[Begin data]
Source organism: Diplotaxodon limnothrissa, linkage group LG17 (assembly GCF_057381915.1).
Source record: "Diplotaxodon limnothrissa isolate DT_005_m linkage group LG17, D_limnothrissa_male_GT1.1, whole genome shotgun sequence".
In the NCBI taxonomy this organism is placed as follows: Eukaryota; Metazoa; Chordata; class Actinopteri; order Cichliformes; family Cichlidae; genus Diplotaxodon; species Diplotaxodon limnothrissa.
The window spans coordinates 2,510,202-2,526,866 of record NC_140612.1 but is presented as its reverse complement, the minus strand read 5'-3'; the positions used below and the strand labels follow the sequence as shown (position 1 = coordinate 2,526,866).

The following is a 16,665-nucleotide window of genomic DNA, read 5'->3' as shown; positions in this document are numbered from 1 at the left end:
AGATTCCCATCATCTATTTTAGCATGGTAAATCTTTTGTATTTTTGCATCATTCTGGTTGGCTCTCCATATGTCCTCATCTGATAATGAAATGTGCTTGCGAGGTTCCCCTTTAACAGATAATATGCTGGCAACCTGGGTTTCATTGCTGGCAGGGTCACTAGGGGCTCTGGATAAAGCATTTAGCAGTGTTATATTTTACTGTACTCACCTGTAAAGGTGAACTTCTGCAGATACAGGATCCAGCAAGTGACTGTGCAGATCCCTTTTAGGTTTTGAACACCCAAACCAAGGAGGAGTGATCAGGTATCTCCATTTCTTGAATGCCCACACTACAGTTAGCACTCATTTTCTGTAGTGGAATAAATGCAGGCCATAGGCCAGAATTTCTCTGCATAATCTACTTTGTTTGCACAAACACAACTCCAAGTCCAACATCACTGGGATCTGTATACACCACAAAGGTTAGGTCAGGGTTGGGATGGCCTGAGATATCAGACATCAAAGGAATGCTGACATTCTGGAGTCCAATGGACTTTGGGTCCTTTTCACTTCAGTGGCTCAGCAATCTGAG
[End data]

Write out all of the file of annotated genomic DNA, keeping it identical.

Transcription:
Source organism: Diplotaxodon limnothrissa, linkage group LG17 (assembly GCF_057381915.1).
Source record: "Diplotaxodon limnothrissa isolate DT_005_m linkage group LG17, D_limnothrissa_male_GT1.1, whole genome shotgun sequence".
In the NCBI taxonomy this organism is placed as follows: Eukaryota; Metazoa; Chordata; class Actinopteri; order Cichliformes; family Cichlidae; genus Diplotaxodon; species Diplotaxodon limnothrissa.
The window spans coordinates 2,510,202-2,526,866 of record NC_140612.1 but is presented as its reverse complement, the minus strand read 5'-3'; the positions used below and the strand labels follow the sequence as shown (position 1 = coordinate 2,526,866).

The following is a 16,665-nucleotide window of genomic DNA, read 5'->3' as shown; positions in this document are numbered from 1 at the left end:
AGATTCCCATCATCTATTTTAGCATGGTAAATCTTTTGTATTTTTGCATCATTCTGGTTGGCTCTCCATATGTCCTCATCTGATAATGAAATGTGCTTGCGAGGTTCCCCTTTAACAGATAATATGCTGGCAACCTGGGTTTCATTGCTGGCAGGGTCACTAGGGGCTCTGGATAAAGCATTTAGCAGTGTTATATTTTACTGTACTCACCTGTAAAGGTGAACTTCTGCAGATACAGGATCCAGCAAGTGACTGTGCAGATCCCTTTTAGGTTTTGAACACCCAAACCAAGGAGGAGTGATCAGGTATCTCCATTTCTTGAATGCCCACACTACAGTTAGCACTCATTTTCTGTAGTGGAATAAATGCAGGCCATAGGCCAGAATTTCTCTGCATAATCTACTTTGTTTGCACAAACACAACTCCAAGTCCAACATCACTGGGATCTGTATACACCACAAAGGTTAGGTCAGGGTTGGGATGGCCTGAGATATCAGACATCAAAGGAATGCTGACATTCTGGAGTCCAATGGACTTTGGGTCCTTTTCACTTCAGTGGCTCAGCAATCTGAG